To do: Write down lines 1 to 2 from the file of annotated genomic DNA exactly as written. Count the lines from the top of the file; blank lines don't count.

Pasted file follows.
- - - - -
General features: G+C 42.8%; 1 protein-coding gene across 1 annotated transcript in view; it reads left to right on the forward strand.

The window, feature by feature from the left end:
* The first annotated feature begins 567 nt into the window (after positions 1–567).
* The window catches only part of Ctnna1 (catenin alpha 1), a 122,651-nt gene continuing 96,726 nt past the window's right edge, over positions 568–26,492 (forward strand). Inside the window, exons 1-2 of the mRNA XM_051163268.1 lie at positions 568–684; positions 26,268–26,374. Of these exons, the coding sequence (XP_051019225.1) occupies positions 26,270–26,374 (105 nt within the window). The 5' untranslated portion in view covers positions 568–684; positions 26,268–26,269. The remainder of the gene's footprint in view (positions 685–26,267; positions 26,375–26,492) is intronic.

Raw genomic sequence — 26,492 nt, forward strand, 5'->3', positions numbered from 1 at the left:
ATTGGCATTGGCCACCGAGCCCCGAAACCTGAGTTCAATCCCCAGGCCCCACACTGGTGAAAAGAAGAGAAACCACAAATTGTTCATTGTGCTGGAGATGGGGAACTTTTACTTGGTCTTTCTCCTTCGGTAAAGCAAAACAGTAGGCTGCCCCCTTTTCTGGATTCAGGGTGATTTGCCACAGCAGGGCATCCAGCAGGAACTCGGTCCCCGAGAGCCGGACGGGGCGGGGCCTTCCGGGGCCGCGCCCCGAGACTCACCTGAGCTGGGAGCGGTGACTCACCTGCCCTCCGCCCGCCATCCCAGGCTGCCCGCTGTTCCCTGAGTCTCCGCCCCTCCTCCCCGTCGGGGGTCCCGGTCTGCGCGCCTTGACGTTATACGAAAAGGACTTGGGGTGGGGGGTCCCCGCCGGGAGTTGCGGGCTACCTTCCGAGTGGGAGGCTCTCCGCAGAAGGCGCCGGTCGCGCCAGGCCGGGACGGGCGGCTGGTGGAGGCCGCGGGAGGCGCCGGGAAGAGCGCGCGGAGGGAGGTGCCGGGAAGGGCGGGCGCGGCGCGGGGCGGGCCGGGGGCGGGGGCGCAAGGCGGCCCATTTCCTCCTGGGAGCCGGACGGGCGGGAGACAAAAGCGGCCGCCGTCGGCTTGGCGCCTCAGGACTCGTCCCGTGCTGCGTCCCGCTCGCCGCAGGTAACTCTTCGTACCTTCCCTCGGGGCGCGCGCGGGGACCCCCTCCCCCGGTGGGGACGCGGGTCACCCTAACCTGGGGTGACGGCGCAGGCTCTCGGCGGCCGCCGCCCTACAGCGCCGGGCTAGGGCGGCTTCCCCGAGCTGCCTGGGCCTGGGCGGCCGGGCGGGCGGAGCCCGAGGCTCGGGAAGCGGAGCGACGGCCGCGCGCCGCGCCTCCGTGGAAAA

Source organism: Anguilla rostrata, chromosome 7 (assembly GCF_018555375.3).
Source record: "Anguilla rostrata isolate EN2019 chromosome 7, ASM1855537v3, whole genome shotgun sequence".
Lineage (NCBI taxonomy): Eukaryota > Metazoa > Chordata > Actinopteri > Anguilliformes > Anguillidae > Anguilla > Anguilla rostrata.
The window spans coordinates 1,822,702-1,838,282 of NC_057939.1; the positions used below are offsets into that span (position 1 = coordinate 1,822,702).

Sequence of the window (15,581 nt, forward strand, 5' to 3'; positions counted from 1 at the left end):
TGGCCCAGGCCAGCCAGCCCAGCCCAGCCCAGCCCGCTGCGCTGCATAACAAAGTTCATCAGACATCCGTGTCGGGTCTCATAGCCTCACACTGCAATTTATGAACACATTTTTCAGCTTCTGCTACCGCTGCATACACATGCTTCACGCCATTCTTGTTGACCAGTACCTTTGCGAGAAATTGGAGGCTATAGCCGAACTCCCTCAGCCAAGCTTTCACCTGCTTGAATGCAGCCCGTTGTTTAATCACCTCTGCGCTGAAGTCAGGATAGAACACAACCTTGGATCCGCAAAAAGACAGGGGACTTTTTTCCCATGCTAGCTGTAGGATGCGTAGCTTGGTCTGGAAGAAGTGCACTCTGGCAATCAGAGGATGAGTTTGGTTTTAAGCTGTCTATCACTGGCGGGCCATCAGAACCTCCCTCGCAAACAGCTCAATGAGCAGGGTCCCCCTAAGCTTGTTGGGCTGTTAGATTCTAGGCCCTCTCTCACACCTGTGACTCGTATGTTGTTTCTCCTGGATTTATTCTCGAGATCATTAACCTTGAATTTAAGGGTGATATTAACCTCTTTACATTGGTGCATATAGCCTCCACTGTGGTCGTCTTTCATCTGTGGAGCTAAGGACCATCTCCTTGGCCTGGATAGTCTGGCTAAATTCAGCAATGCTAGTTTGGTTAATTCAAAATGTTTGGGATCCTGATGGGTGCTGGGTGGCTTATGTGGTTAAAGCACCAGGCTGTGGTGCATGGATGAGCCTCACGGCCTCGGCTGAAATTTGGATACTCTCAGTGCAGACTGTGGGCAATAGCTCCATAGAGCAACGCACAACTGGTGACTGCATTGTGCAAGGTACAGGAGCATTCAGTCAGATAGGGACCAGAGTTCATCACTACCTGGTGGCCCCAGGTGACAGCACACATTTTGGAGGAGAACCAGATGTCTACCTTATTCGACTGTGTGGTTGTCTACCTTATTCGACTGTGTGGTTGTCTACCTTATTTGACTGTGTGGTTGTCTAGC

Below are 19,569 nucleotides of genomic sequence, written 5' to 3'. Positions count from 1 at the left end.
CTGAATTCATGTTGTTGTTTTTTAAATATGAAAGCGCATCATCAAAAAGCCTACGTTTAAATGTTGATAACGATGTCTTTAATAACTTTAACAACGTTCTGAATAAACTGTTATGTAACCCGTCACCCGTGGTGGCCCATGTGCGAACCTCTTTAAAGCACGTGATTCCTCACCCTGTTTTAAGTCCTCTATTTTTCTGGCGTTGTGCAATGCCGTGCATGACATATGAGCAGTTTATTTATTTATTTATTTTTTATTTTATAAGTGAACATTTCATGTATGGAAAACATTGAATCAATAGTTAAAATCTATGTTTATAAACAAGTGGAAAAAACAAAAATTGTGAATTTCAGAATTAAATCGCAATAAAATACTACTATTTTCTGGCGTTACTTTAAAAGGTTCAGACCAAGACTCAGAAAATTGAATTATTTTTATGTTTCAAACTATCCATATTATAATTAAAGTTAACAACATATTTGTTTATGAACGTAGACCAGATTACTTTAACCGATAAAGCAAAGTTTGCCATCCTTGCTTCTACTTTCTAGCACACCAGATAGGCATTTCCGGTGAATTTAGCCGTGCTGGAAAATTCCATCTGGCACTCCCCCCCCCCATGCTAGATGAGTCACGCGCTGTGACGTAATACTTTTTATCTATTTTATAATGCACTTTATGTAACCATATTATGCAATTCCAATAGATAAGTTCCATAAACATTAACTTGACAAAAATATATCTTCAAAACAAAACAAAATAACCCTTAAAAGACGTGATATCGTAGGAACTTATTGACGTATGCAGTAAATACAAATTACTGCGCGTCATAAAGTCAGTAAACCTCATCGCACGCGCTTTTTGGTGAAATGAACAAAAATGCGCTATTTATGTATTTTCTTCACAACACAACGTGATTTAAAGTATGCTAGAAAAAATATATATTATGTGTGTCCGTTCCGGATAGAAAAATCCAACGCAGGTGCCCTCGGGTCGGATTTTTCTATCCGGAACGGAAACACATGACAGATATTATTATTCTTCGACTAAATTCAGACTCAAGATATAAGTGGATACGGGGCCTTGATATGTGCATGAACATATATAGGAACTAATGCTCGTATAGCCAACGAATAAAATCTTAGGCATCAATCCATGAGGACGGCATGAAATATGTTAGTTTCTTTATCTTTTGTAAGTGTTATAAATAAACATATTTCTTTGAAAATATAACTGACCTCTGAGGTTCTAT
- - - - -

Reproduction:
General features: G+C 42.8%; 1 protein-coding gene across 1 annotated transcript in view; it reads left to right on the forward strand.

The window, feature by feature from the left end: